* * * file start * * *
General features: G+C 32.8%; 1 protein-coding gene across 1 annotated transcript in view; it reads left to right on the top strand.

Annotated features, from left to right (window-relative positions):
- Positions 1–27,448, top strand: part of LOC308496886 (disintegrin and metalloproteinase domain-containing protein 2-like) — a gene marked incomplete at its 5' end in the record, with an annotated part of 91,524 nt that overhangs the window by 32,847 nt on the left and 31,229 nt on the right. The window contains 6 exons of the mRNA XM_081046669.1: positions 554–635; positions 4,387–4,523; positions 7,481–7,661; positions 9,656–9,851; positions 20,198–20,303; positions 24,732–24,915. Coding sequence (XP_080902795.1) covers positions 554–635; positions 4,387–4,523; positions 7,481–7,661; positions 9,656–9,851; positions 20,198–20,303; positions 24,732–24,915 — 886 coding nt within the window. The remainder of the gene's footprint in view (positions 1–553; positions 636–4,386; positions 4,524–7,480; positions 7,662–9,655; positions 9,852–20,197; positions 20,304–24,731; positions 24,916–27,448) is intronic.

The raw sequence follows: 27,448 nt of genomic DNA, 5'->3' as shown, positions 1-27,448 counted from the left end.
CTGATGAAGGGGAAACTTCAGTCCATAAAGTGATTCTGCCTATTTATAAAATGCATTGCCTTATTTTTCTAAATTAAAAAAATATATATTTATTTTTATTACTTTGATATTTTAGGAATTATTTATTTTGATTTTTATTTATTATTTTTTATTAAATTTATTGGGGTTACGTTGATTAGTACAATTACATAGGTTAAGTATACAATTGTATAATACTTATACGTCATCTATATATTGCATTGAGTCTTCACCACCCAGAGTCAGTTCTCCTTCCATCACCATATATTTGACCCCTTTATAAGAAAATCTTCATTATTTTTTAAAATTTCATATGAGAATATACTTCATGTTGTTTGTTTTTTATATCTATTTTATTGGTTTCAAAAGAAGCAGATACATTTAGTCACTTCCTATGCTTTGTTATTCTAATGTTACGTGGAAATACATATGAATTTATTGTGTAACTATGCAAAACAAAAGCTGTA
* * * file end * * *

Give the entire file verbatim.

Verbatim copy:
General features: G+C 32.8%; 1 protein-coding gene across 1 annotated transcript in view; it reads left to right on the top strand.

Annotated features, from left to right (window-relative positions):
- Positions 1–27,448, top strand: part of LOC308496886 (disintegrin and metalloproteinase domain-containing protein 2-like) — a gene marked incomplete at its 5' end in the record, with an annotated part of 91,524 nt that overhangs the window by 32,847 nt on the left and 31,229 nt on the right. The window contains 6 exons of the mRNA XM_081046669.1: positions 554–635; positions 4,387–4,523; positions 7,481–7,661; positions 9,656–9,851; positions 20,198–20,303; positions 24,732–24,915. Coding sequence (XP_080902795.1) covers positions 554–635; positions 4,387–4,523; positions 7,481–7,661; positions 9,656–9,851; positions 20,198–20,303; positions 24,732–24,915 — 886 coding nt within the window. The remainder of the gene's footprint in view (positions 1–553; positions 636–4,386; positions 4,524–7,480; positions 7,662–9,655; positions 9,852–20,197; positions 20,304–24,731; positions 24,916–27,448) is intronic.

The raw sequence follows: 27,448 nt of genomic DNA, 5'->3' as shown, positions 1-27,448 counted from the left end.
CTGATGAAGGGGAAACTTCAGTCCATAAAGTGATTCTGCCTATTTATAAAATGCATTGCCTTATTTTTCTAAATTAAAAAAATATATATTTATTTTTATTACTTTGATATTTTAGGAATTATTTATTTTGATTTTTATTTATTATTTTTTATTAAATTTATTGGGGTTACGTTGATTAGTACAATTACATAGGTTAAGTATACAATTGTATAATACTTATACGTCATCTATATATTGCATTGAGTCTTCACCACCCAGAGTCAGTTCTCCTTCCATCACCATATATTTGACCCCTTTATAAGAAAATCTTCATTATTTTTTAAAATTTCATATGAGAATATACTTCATGTTGTTTGTTTTTTATATCTATTTTATTGGTTTCAAAAGAAGCAGATACATTTAGTCACTTCCTATGCTTTGTTATTCTAATGTTACGTGGAAATACATATGAATTTATTGTGTAACTATGCAAAACAAAAGCTGTA